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Frigid Water Is Harmless

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Often in video games (and occasionally other works of fiction as well), there is no difference between swimming off the coast of Florida and swimming off the coast of Antarctica. Water is water, and the only hazard it ever presents is drowning (if even that). So you can spend all day swimming right outside Santa's workshop on the North Pole and be no worse for wear.

In real life, this is of course a good way to get hypothermia. Water that is just above freezing will sap the heat from your body much faster than air of the same temperature. Extremely cold water, such as near the poles, can even stop your heart.

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Some children's cartoons and games will acknowledge the dangers of frigid waters by having a character who falls into them be be encased in a rectangular block of ice, but this doesn't seem to actually hurt them. These examples are for when a character takes a dip in freezing waters and doesn't suffer any effects whatsoever.

Sub-trope of Exposed to the Elements, and closely related to Harmless Freezing. Compare the polar opposite, Convection Schmonvection. Contrast Danger — Thin Ice, Braving the Blizzard, Freeze Sneeze and Catch Your Death Of Cold, wherein being exposed to the cold does have consequences.


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Examples:

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    Comic Books 
  • Batman: In one issue, The Penguin falls through the ice at the South Pole and climbs out completely fine. This is given zero explanation (the Penguin is by all accounts a completely ordinary human), save for Batman remarking in surprise that "he's immune to the cold!"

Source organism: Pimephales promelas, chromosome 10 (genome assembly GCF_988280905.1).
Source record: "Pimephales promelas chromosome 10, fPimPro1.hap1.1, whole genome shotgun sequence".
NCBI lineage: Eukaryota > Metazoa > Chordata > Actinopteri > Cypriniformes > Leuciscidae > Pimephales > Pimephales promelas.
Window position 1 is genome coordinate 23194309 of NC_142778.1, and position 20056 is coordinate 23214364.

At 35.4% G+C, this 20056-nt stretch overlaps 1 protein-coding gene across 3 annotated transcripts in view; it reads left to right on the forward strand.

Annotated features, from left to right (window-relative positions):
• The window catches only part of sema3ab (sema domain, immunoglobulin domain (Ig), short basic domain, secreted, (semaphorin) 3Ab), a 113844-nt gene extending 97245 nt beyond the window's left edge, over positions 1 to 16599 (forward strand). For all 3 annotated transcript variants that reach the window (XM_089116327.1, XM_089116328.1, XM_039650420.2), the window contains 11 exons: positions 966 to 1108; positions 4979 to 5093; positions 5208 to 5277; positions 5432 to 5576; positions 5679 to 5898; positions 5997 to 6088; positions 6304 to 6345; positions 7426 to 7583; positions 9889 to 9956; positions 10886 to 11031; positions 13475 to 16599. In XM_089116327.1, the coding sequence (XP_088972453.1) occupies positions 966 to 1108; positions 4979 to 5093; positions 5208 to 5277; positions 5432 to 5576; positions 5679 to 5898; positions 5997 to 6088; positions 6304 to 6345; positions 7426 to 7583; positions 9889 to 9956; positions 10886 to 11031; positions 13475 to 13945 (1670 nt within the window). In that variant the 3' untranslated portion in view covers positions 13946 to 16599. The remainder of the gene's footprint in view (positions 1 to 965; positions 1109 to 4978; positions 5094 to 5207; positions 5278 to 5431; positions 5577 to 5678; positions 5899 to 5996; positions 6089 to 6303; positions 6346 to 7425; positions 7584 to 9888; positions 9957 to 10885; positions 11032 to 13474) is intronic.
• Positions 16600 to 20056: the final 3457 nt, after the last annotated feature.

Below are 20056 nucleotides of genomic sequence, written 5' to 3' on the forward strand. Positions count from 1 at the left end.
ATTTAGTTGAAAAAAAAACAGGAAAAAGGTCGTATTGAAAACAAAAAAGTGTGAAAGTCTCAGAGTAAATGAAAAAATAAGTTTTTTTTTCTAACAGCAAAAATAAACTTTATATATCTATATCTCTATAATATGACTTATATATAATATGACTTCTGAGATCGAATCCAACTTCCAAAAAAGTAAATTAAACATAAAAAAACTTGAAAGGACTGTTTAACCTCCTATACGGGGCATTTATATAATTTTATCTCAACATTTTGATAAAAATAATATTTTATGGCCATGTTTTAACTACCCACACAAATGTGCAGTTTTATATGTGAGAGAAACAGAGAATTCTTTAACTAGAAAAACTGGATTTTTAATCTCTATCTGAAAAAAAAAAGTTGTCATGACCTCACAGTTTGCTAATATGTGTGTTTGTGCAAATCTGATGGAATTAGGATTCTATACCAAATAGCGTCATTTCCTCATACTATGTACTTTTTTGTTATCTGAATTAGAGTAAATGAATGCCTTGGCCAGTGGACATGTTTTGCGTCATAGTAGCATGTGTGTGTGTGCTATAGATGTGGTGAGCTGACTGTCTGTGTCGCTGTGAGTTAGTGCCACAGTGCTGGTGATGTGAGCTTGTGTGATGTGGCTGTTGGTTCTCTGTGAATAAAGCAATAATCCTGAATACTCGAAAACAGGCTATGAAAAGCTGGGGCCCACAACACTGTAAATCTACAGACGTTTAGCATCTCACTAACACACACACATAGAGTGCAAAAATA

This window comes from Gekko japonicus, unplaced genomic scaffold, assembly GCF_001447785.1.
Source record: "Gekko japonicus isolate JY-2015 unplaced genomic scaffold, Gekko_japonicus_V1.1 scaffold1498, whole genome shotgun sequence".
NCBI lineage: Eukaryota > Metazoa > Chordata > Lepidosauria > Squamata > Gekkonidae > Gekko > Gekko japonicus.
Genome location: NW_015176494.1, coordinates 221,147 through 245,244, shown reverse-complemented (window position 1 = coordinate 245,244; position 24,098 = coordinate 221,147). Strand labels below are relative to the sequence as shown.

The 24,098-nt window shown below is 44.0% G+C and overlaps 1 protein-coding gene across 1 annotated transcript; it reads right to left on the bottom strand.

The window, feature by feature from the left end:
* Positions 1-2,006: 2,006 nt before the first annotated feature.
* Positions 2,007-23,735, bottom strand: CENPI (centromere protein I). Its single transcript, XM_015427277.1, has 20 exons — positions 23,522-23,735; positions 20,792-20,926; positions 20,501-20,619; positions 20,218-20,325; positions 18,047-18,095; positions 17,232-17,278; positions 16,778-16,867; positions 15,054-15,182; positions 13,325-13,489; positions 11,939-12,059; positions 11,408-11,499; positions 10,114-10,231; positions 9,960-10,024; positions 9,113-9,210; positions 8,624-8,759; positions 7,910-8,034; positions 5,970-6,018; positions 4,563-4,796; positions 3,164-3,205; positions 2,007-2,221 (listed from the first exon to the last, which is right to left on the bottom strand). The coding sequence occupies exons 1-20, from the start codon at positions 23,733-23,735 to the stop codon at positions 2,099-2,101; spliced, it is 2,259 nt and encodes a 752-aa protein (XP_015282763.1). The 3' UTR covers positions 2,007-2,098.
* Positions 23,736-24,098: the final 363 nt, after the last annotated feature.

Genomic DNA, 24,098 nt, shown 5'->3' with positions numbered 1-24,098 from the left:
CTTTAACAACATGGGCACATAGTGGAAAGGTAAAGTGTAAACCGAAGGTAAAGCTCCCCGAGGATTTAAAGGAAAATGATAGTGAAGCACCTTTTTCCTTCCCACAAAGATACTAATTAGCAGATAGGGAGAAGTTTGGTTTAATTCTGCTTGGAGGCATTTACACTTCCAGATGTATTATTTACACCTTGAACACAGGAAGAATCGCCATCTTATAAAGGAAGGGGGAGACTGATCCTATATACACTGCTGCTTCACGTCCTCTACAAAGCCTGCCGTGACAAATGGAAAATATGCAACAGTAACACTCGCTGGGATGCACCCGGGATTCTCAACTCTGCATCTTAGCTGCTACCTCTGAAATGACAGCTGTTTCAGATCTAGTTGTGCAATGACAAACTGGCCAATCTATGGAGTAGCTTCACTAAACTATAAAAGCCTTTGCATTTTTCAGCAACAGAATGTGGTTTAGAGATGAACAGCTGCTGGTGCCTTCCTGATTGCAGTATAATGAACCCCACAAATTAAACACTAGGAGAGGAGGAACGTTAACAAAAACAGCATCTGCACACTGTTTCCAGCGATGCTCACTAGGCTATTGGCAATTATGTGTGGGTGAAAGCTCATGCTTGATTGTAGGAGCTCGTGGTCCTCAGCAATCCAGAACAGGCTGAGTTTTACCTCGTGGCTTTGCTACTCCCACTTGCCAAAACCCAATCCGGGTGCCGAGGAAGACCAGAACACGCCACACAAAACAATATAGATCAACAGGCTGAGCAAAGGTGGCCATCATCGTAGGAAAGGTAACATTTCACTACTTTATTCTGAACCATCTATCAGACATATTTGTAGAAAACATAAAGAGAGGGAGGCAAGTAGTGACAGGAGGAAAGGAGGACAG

• Tintin: In Tintin - Tintin in the Land of the Soviets, Tintin gets frozen stuck in the ice after he falls into icy water. When Snowy manages to unfreeze him, he is totally unaffected by the effects of being frozen for so long, and is even able to find the energy to fight with the Russian cossack who carried him along.

    Fan Works 
  • In Ill Met by Moonlight, Greg takes Steven and Amethyst to the beach to swim despite it being October. Whether or not their resilience to the cold is due to their youth or to the fact that Steven is a Dhampyr and Amethyst a werewolf is uncertain.

    Films — Animated 
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    Films — Live-Action 
  • Ghost Ship ends with Epps, the Sole Survivor of the salvage crew, clinging to debris in the Bering Sea, which has an average temperature of 34-41 F. It's not specified how much time she spends adrift before a passing cruise ship picks her up, but realistically she would only have survived for two hours.
  • In Lara Croft: Tomb Raider, the final piece of the MacGuffin is in Siberia. Lara shows up in a shirt and pants that aren't much heavier or cover her any more than what she wore in Cambodia, and even takes a swim in an underground pool of water to no ill effect.

    Live-Action TV 
  • Game of Thrones: In Season 7, Jon Snow is knocked into the frigid waters of a frozen lake. Despite being submerged for quite some time, he survives just fine, even when he has to wear his thoroughly drenched clothes in winter weather on a long ride back to the Wall afterwards.

    Theatre 
  • In The Pirates of Penzance, Major-General Stanley's daughters suffer no ill-effects from dipping in the English Channel in February.

    Tabletop Games 
  • Dungeons And Dragons: According to the Frostburn sourcebook, if you have Cold Resistance 5, you are immune to natural cold climates, making this a Justified Trope.